Irish clerical abuse survivor, Marie Collins, expressed frustration on Sunday over her meeting with Pope Francis in Dublin along with seven other survivors.
Speaking to the Tablet, she said that she had got “disappointing answers” to the questions she put to the Pontiff at the papal nunciature on Saturday afternoon.
Collins, who was abused by a Dublin priest when she was 13, said she had spoken to the Pope about the Pontifical Commission for the Protection of Minors.
She resigned from the PCPM in March 2017 over the curial resistance to the proposals for reform the commission had drawn up, notably its call for an accountability tribunal for those in church leadership who cover up abuse.
The Pope told Collins that he was happy with the PCPM now that it is fully integrated into the Curia and he said he felt this was a positive development.
“That was hugely disappointing because I thought the whole point of the commission was to be independent. But he seemed to think that now that it was incorporated fully into the curia it would do good work. Originally, the commission was intended to work independently and answer directly to him.”
“To hear this – well, I just despair really.”
Another issue she found the Pope’s response disappointing was the matter of the accountability tribunal which she quizzed him about.
“He was honest with me and he didn’t try to fudge the issue. He said that he felt that church leaders were being held accountable through internal accountability processes and that when they were found to have covered up they were being removed.”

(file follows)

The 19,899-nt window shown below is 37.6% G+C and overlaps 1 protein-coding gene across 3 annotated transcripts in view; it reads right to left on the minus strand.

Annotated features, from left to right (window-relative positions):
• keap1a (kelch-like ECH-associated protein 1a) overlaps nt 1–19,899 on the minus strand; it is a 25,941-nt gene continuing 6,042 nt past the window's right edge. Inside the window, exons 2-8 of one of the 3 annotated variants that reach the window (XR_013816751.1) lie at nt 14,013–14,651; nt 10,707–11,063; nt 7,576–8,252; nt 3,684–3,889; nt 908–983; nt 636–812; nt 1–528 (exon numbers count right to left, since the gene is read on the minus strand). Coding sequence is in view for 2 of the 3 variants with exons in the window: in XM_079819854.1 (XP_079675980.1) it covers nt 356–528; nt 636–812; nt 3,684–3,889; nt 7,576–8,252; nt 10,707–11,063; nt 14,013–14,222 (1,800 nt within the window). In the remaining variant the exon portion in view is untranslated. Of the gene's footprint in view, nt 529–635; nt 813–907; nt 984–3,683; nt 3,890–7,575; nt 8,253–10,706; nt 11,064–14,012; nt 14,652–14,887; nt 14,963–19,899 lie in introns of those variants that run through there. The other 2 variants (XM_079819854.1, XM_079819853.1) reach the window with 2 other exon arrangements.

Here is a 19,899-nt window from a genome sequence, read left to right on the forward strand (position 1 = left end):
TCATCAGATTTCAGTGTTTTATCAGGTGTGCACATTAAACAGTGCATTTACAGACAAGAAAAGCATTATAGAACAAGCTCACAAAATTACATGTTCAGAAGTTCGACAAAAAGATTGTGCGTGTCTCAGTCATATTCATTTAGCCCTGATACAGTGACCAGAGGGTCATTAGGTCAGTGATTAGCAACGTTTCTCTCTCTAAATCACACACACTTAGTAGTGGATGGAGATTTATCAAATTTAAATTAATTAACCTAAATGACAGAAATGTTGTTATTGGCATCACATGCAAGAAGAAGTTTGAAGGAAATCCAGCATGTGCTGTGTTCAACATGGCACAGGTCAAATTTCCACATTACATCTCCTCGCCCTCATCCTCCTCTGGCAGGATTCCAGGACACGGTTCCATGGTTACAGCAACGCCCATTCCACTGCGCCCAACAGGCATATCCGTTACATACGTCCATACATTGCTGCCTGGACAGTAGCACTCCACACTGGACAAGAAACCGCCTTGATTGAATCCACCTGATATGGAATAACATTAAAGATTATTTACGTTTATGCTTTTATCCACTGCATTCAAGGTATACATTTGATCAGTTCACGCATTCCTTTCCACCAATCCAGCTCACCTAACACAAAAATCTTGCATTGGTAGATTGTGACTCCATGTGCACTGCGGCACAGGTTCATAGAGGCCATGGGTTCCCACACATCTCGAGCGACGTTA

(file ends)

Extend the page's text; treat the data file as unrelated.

She said she pointed out that people were not being informed about these outcomes of these accountability processes and instead they seemed to be allowed to resign and walk away “unscathed”.
She said Pope Francis “agreed that it should be more transparent”.
“I was disappointed that he definitely didn’t see the need for any central accountability process. He felt that it was already working – that was disappointing.”
Marie Collins will this afternoon participate in the #StandforTruth rally organised by clerical abuse survivor Colm O’Gorman.
“It is a solidarity event where survivors, if there was any effort to airbrush them out of the Pope’s visit or from the World Meeting of Families, this is to say survivors are still here and we are here in numbers and we have support.”
She stressed that the rally was not an event opposing the visit of Pope Francis.
On Friday, ahead of her meeting with Pope Francis, Marie Collins urged the Pontiff to use his papal powers to “face down” Vatican resistance hampering the introduction of much needed safeguarding reforms.
Speaking to media after addressing the first ever safeguarding discussion at a World Meeting of Families at the RDS, Mrs Collins said Pope Francis “has got powers over and above everybody else. He can no longer countenance this sort of resistance.”
She highlighted that there was still denial in the Catholic Church over clerical abuse.
“It is not imaginary. There are people who would prefer to believe that there are multitudes of false allegations, which we know there aren’t. They also go along with the myth that it is all down to homosexual priests and they like to think it is a media campaign against the church.”
“They also like to think that survivors like myself, who have spoken out, are just enemies of the church who want to destroy the church.” She added: “It is more comfortable to think that.”